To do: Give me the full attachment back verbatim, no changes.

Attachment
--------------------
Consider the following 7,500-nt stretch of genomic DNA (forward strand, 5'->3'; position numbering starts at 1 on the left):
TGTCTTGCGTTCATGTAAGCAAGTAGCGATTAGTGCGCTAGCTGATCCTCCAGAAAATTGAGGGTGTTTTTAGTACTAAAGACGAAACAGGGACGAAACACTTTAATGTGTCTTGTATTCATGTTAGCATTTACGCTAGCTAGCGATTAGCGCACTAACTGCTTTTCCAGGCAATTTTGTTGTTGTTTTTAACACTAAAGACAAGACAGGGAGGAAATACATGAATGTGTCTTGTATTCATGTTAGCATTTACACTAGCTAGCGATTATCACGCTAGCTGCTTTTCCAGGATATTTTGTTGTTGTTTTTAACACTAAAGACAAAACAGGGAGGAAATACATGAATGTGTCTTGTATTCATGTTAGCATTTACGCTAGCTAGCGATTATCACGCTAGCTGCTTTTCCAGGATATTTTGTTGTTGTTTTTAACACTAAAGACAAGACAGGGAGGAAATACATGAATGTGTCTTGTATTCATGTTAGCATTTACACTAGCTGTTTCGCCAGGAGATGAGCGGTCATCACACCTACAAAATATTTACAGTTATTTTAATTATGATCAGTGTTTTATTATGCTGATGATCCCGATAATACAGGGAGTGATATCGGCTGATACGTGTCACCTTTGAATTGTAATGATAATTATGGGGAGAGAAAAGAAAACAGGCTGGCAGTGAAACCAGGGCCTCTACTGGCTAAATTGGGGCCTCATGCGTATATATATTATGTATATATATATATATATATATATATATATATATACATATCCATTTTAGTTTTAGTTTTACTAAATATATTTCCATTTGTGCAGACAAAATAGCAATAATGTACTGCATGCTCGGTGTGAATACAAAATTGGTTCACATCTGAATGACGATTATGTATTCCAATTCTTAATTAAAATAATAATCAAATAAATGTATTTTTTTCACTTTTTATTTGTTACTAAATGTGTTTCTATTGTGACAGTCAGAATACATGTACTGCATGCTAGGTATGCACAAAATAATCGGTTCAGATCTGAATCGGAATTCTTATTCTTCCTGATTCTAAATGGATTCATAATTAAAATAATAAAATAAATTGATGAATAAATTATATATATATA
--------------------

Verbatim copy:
Consider the following 7,500-nt stretch of genomic DNA (forward strand, 5'->3'; position numbering starts at 1 on the left):
TGTCTTGCGTTCATGTAAGCAAGTAGCGATTAGTGCGCTAGCTGATCCTCCAGAAAATTGAGGGTGTTTTTAGTACTAAAGACGAAACAGGGACGAAACACTTTAATGTGTCTTGTATTCATGTTAGCATTTACGCTAGCTAGCGATTAGCGCACTAACTGCTTTTCCAGGCAATTTTGTTGTTGTTTTTAACACTAAAGACAAGACAGGGAGGAAATACATGAATGTGTCTTGTATTCATGTTAGCATTTACACTAGCTAGCGATTATCACGCTAGCTGCTTTTCCAGGATATTTTGTTGTTGTTTTTAACACTAAAGACAAAACAGGGAGGAAATACATGAATGTGTCTTGTATTCATGTTAGCATTTACGCTAGCTAGCGATTATCACGCTAGCTGCTTTTCCAGGATATTTTGTTGTTGTTTTTAACACTAAAGACAAGACAGGGAGGAAATACATGAATGTGTCTTGTATTCATGTTAGCATTTACACTAGCTGTTTCGCCAGGAGATGAGCGGTCATCACACCTACAAAATATTTACAGTTATTTTAATTATGATCAGTGTTTTATTATGCTGATGATCCCGATAATACAGGGAGTGATATCGGCTGATACGTGTCACCTTTGAATTGTAATGATAATTATGGGGAGAGAAAAGAAAACAGGCTGGCAGTGAAACCAGGGCCTCTACTGGCTAAATTGGGGCCTCATGCGTATATATATTATGTATATATATATATATATATATATATATATATATACATATCCATTTTAGTTTTAGTTTTACTAAATATATTTCCATTTGTGCAGACAAAATAGCAATAATGTACTGCATGCTCGGTGTGAATACAAAATTGGTTCACATCTGAATGACGATTATGTATTCCAATTCTTAATTAAAATAATAATCAAATAAATGTATTTTTTTCACTTTTTATTTGTTACTAAATGTGTTTCTATTGTGACAGTCAGAATACATGTACTGCATGCTAGGTATGCACAAAATAATCGGTTCAGATCTGAATCGGAATTCTTATTCTTCCTGATTCTAAATGGATTCATAATTAAAATAATAAAATAAATTGATGAATAAATTATATATATATA